Noise Conservation

The Task Group considered including in the proposed regulations a design standard that would require new roadway maintenance machines covered by this proposed rule to maintain the noise level in the cab of the machine to 85 dBA measured on the A-scale of a standard sound level meter at slow response over an eight-hour period. Hearing loss caused by exposure to loud levels of noise over an extended period of time is a significant issue among roadway workers. Workers on roadway maintenance machines are currently protected by Occupational Safety and Health Administration (OSHA) regulations in Title 29, Code of Federal Regulations, Section 1910.95, which requires a covered employer to provide a hearing conservation program, hearing protection, and training for employees.

However, if FRA were to establish noise exposure standards here with a new design standard, the standards would preempt OSHA's jurisdiction over hearing conservation, pursuant to section 4(b)(1) of the Occupational Safety and Health Act. 29 U.S.C. 653(b)(1). Therefore, with a design standard for new equipment, but no requirement for a hearing conservation program, personal hearing protection and employee training, the roadway workers affected by this proposed rule would receive less protection than they receive now under OSHA regulations. In addition, an effort by FRA to enter the field of hearing conservation on some roadway maintenance machines could result in FRA's preemption of OSHA regulations as to all roadway maintenance machines. This result would leave operators of roadway equipment not under the proposed design standard (i.e., older equipment or equipment weighing less than 7,500 lbs.) with no hearing protection under Federal law whatsoever.

To prevent such an unwanted result, FRA would need to institute its own set of comprehensive regulations dealing with hearing protection, hearing conservation programs, and testing. Given the fact that OSHA currently has authority to address noise exposure and hearing loss for these employees, and the requisite expertise at hand to do so effectively, FRA sees no need to duplicate such a program. In fact, as FRA understands it, the railroads currently follow the OSHA regulations and have established hearing conservation programs that include these employees.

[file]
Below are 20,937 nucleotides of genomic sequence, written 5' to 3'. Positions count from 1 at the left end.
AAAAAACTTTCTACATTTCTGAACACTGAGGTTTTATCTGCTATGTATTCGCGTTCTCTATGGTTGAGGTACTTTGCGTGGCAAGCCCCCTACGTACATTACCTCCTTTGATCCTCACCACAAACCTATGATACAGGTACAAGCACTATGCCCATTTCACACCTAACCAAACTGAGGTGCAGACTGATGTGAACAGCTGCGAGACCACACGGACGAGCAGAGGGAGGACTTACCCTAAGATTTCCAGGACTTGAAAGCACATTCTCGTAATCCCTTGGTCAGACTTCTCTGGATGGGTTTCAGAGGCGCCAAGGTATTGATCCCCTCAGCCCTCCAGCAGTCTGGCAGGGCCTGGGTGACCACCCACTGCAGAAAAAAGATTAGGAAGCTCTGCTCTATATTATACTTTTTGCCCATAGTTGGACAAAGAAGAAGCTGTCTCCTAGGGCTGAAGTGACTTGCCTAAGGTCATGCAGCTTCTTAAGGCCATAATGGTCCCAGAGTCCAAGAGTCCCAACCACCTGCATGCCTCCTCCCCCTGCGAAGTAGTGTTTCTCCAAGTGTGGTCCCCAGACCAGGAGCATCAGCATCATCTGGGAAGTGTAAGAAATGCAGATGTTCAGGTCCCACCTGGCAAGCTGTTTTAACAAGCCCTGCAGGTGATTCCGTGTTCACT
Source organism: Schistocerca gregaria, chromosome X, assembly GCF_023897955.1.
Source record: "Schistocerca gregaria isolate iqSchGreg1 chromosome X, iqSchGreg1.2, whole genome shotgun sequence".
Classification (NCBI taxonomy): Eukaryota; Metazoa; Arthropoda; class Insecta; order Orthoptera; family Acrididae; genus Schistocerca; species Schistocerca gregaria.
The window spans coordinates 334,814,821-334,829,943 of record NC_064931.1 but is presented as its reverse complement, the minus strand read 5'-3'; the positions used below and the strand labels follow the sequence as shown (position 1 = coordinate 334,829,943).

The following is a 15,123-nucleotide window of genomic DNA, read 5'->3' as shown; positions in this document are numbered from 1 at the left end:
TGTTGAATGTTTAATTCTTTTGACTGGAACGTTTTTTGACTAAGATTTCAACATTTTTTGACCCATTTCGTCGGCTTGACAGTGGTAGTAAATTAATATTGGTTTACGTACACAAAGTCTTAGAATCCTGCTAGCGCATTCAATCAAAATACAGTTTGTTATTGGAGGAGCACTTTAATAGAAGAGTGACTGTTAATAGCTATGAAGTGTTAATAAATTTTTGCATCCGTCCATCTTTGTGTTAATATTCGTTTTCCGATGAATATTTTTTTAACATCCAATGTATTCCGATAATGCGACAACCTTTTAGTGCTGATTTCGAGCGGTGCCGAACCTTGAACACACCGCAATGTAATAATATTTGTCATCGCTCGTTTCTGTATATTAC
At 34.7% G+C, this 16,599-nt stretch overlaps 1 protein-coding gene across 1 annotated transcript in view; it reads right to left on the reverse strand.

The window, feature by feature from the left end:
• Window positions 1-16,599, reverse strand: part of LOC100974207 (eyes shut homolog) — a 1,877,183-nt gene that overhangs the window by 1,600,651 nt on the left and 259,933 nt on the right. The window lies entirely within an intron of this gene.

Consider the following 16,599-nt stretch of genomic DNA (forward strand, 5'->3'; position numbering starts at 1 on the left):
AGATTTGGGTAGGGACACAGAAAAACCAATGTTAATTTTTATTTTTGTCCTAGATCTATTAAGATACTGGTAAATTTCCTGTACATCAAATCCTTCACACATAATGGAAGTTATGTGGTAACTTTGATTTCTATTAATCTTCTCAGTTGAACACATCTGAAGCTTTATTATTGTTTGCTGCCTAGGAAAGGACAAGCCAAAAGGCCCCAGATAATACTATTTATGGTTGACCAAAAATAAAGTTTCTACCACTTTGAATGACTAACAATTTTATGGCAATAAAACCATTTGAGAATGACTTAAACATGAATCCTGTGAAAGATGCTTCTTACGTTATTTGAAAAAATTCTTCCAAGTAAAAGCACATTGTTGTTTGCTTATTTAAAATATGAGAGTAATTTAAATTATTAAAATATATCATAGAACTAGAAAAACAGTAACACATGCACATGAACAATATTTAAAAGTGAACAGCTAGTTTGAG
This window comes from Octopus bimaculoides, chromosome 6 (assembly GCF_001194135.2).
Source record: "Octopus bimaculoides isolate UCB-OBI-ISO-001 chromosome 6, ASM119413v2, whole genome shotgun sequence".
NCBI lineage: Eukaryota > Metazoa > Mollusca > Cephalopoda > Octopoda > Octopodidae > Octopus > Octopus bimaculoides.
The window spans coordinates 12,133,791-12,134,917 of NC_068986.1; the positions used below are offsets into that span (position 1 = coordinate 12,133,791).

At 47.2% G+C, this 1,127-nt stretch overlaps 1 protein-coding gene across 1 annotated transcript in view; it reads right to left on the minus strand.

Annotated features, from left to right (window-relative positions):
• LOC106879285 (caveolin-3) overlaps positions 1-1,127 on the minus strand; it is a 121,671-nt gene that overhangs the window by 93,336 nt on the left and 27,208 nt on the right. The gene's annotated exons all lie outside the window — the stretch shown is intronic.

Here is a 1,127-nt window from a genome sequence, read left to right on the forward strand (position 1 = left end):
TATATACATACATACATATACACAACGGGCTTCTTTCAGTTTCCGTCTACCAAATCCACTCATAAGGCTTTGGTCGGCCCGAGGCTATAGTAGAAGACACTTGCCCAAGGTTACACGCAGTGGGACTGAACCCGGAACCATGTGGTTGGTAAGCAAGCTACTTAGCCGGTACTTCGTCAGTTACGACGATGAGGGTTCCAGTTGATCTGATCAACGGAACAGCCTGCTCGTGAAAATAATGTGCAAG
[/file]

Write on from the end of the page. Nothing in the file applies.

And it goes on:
Environmental Controls in Cabs

The issue of environmental controls in cabs of roadway maintenance machines, including heating, air conditioning, and protection from air contaminants like silica dust, was the topic of much discussion among Task Group members. The group worked hard to find a balance between environmental controls perceived to be safety enhancements and those perceived by some to be merely “comfort” improvements. The resulting requirement in this proposed rule therefore is designed to protect employees working on certain types of roadway machines from air contaminants that may cause respiratory health problems for employees while also protecting equipment components from the effects of temperature extremes or degradation from dust and debris. The proposed standard would also enhance safety by reducing noise inside the equipment cabs, thereby effectuating clearer radio communications between employees. In addition, the proposed standard would afford clearer visibility for those working inside the cab.